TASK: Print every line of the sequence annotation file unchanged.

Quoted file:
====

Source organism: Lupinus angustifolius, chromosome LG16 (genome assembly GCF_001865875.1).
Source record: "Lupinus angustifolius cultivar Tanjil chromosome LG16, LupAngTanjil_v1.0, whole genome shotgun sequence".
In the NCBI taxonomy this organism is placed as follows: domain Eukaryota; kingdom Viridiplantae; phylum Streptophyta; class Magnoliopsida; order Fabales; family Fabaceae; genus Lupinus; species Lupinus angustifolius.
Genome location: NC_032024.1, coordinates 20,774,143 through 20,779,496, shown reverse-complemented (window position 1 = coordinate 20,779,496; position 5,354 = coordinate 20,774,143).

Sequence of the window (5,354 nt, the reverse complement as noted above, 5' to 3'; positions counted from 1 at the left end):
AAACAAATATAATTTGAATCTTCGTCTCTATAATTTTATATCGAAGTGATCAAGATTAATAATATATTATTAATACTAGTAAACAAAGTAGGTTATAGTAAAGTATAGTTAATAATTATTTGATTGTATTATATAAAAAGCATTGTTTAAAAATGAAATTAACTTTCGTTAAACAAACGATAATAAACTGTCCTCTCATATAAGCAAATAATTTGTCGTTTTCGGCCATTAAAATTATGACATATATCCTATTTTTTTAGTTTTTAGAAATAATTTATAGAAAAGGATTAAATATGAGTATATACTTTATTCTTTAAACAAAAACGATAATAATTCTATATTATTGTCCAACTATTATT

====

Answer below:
Source organism: Lupinus angustifolius, chromosome LG16 (genome assembly GCF_001865875.1).
Source record: "Lupinus angustifolius cultivar Tanjil chromosome LG16, LupAngTanjil_v1.0, whole genome shotgun sequence".
In the NCBI taxonomy this organism is placed as follows: domain Eukaryota; kingdom Viridiplantae; phylum Streptophyta; class Magnoliopsida; order Fabales; family Fabaceae; genus Lupinus; species Lupinus angustifolius.
Genome location: NC_032024.1, coordinates 20,774,143 through 20,779,496, shown reverse-complemented (window position 1 = coordinate 20,779,496; position 5,354 = coordinate 20,774,143).

Sequence of the window (5,354 nt, the reverse complement as noted above, 5' to 3'; positions counted from 1 at the left end):
AAACAAATATAATTTGAATCTTCGTCTCTATAATTTTATATCGAAGTGATCAAGATTAATAATATATTATTAATACTAGTAAACAAAGTAGGTTATAGTAAAGTATAGTTAATAATTATTTGATTGTATTATATAAAAAGCATTGTTTAAAAATGAAATTAACTTTCGTTAAACAAACGATAATAAACTGTCCTCTCATATAAGCAAATAATTTGTCGTTTTCGGCCATTAAAATTATGACATATATCCTATTTTTTTAGTTTTTAGAAATAATTTATAGAAAAGGATTAAATATGAGTATATACTTTATTCTTTAAACAAAAACGATAATAATTCTATATTATTGTCCAACTATTATT